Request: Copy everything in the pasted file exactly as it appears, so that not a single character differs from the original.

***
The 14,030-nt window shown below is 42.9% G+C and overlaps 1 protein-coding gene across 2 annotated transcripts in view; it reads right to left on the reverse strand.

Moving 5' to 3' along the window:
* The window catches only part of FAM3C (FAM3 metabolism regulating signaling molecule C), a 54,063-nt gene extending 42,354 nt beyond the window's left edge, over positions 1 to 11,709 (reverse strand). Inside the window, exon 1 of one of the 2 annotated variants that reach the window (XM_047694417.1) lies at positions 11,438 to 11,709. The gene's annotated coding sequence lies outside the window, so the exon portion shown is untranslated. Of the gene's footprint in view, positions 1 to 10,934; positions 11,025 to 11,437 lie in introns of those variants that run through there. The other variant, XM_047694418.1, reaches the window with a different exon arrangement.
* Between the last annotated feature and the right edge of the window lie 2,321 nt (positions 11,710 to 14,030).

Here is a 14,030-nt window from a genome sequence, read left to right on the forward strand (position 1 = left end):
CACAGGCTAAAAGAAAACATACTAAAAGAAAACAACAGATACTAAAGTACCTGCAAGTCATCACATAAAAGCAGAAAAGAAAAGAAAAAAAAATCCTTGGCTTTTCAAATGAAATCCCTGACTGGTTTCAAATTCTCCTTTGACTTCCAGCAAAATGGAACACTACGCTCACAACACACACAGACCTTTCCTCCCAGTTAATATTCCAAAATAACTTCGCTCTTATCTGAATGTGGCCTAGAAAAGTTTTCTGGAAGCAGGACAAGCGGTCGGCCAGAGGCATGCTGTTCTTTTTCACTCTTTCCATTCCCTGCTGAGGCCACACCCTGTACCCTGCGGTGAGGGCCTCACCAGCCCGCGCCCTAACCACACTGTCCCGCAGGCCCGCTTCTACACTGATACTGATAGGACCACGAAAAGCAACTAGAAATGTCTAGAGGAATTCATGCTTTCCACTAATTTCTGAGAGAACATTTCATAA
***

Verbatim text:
The 14,030-nt window shown below is 42.9% G+C and overlaps 1 protein-coding gene across 2 annotated transcripts in view; it reads right to left on the reverse strand.

Moving 5' to 3' along the window:
* The window catches only part of FAM3C (FAM3 metabolism regulating signaling molecule C), a 54,063-nt gene extending 42,354 nt beyond the window's left edge, over positions 1 to 11,709 (reverse strand). Inside the window, exon 1 of one of the 2 annotated variants that reach the window (XM_047694417.1) lies at positions 11,438 to 11,709. The gene's annotated coding sequence lies outside the window, so the exon portion shown is untranslated. Of the gene's footprint in view, positions 1 to 10,934; positions 11,025 to 11,437 lie in introns of those variants that run through there. The other variant, XM_047694418.1, reaches the window with a different exon arrangement.
* Between the last annotated feature and the right edge of the window lie 2,321 nt (positions 11,710 to 14,030).

Here is a 14,030-nt window from a genome sequence, read left to right on the forward strand (position 1 = left end):
CACAGGCTAAAAGAAAACATACTAAAAGAAAACAACAGATACTAAAGTACCTGCAAGTCATCACATAAAAGCAGAAAAGAAAAGAAAAAAAAATCCTTGGCTTTTCAAATGAAATCCCTGACTGGTTTCAAATTCTCCTTTGACTTCCAGCAAAATGGAACACTACGCTCACAACACACACAGACCTTTCCTCCCAGTTAATATTCCAAAATAACTTCGCTCTTATCTGAATGTGGCCTAGAAAAGTTTTCTGGAAGCAGGACAAGCGGTCGGCCAGAGGCATGCTGTTCTTTTTCACTCTTTCCATTCCCTGCTGAGGCCACACCCTGTACCCTGCGGTGAGGGCCTCACCAGCCCGCGCCCTAACCACACTGTCCCGCAGGCCCGCTTCTACACTGATACTGATAGGACCACGAAAAGCAACTAGAAATGTCTAGAGGAATTCATGCTTTCCACTAATTTCTGAGAGAACATTTCATAA